How COVID-19 Affects Your Student Loan Debt

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Keith Pitts |

The coronavirus outbreak has shaken up just about everything in our day to day lives. Work, school, even seeing friends and family have all been turned upside down. Considering the deep impact of COVID-19, it’s no shock that federal and local governments have stepped up to help people with their finances.

The average American will see relief in the form of cash deposits and unemployment benefits, while businesses will get aid in other ways. And if you’re one of the 44 million Americans with outstanding student loan debt, there are specific rules in place to help you too. Here’s how student loan borrowers are impacted by the COVID-19 outbreak.

Student Loan Freeze

On March 13, 2020,  President Trump announced that he was waiving interest on federal student loans for 60 days in response to the coronavirus outbreak, but did not provide many details into his plan. While there were some questions about exactly how much aid Trump planned to give student borrowers, the Department of Education cleared everything up a week later.

“All borrowers with federally held student loans will automatically have their interest rates set to 0% for a period of at least 60 days [beginning on March 13, 2020]. In addition, each of these borrowers will have the option to suspend their payments for at least two months to allow them greater flexibility during the national emergency,” the DOE announced in a press release on March 20. 

That policy was updated again in early April, guaranteeing that it would extend until September 30. In August the president extended the freeze once again, pushing it through the end of the year. 

So not only will no interest accrue on student loan debt, but borrowers can also get forbearance to avoid falling behind on payments. According to the office of Federal Student Aid, any borrowers who were more than 31 days delinquent on March 13, 2020, would automatically be placed on administrative forbearance, meaning they would be granted the same grace period.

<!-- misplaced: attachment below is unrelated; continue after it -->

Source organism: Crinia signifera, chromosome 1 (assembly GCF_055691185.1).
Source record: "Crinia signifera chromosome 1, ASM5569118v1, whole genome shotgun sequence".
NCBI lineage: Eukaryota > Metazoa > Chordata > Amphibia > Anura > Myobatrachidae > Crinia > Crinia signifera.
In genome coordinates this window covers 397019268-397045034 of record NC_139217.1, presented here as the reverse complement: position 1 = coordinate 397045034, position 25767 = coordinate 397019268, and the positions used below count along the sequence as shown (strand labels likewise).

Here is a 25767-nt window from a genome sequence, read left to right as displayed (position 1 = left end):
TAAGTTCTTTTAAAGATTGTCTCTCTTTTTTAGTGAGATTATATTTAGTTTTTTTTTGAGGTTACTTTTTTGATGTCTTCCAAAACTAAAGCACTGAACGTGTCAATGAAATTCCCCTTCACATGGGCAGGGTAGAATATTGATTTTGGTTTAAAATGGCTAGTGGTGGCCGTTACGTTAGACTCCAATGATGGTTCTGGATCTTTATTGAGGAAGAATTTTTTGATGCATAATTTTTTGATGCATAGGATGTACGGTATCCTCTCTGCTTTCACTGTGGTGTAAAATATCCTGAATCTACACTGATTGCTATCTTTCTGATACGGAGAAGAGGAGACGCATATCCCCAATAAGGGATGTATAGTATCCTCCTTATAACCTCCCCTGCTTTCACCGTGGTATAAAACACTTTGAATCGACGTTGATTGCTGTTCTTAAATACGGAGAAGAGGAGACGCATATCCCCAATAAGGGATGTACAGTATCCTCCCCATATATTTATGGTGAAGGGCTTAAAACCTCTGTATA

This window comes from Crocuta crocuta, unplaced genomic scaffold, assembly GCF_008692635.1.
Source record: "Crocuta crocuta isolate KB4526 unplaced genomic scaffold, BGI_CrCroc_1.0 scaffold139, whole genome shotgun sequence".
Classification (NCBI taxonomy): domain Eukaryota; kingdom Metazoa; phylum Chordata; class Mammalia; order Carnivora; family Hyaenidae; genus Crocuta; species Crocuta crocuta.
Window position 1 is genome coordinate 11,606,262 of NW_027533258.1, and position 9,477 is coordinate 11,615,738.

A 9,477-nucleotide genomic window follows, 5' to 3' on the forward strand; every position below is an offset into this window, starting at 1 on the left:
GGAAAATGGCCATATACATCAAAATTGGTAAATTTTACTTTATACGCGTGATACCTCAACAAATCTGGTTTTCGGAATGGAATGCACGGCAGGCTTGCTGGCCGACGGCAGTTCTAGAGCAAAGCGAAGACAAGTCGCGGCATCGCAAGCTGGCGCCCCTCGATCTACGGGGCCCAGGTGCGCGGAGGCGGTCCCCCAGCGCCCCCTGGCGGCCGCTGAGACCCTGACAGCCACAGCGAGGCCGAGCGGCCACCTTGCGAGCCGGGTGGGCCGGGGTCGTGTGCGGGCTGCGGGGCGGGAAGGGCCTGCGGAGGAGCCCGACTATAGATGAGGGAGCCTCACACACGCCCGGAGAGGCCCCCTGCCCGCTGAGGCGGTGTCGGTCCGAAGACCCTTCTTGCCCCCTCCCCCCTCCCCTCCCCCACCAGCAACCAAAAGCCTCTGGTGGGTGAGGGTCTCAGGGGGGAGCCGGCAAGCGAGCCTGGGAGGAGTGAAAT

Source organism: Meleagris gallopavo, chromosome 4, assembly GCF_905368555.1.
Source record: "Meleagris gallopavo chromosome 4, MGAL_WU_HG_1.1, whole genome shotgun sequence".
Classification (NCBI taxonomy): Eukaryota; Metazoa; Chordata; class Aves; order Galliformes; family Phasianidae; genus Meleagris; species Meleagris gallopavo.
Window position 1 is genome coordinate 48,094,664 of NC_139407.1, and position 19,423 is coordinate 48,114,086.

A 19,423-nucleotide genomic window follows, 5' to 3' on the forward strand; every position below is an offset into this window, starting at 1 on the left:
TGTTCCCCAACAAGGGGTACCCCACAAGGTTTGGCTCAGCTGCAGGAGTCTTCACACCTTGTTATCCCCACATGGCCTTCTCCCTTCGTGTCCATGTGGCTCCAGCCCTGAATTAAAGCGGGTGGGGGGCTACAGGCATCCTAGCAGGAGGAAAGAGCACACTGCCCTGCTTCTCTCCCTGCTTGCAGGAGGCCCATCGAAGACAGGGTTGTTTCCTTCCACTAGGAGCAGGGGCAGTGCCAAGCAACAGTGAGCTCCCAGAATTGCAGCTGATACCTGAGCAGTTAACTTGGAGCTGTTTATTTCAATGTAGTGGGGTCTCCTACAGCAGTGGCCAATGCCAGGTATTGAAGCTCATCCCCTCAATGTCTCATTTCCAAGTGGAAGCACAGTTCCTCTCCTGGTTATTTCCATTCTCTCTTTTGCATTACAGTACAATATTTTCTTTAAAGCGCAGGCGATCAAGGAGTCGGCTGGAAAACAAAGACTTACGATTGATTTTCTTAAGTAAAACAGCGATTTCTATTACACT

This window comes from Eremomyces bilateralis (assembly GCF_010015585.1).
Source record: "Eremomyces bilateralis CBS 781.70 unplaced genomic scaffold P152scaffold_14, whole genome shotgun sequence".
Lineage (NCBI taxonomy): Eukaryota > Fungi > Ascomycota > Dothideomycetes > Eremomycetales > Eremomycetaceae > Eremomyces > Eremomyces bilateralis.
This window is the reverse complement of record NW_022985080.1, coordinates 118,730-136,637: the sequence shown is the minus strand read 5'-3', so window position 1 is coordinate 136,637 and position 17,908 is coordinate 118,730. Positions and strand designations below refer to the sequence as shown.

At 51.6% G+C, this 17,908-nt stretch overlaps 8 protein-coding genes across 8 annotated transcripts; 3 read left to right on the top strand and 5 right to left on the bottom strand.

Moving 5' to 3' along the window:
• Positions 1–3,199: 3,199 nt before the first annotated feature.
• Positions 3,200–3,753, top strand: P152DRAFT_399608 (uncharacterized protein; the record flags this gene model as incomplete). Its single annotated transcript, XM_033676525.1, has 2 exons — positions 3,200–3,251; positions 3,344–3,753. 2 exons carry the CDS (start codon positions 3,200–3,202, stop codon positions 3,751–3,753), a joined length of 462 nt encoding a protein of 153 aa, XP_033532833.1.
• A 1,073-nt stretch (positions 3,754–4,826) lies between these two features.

Anyone who falls more than a month behind on their payments will also be placed on forbearance, and you can request forbearance through your loan servicer if you need the extra relief.  So overall if you can afford to keep making your monthly payments your money will go further since you’re not paying interest, and if you can’t afford to pay, then you have a safety net.

Looking Ahead

Although the DOE announced that these relief measures will be in place through the year’s end, that doesn’t necessarily mean they’ll end on December 31, 2020. The FSA previously updated the terms of this loan forbearance policy, so the best thing to do is stay updated on the news.

Things have moved quickly over the past few weeks, so it’s important to stay updated as policies change. For now, student borrowers can feel a bit relieved as some of the pressure of student loan debts has been lifted. However you plan to proceed, you should contact your loan provider to get specific information on your loans.

Otherwise, keep checking for updates on how student loan payments will be impacted moving forward. And, most importantly, stay safe and healthy! Coronavirus can take a toll on anyone’s physical or mental health, so you shouldn’t need to worry about your student loans right now.

Read More: The Coronavirus Relief Bill: What Does it Mean for You?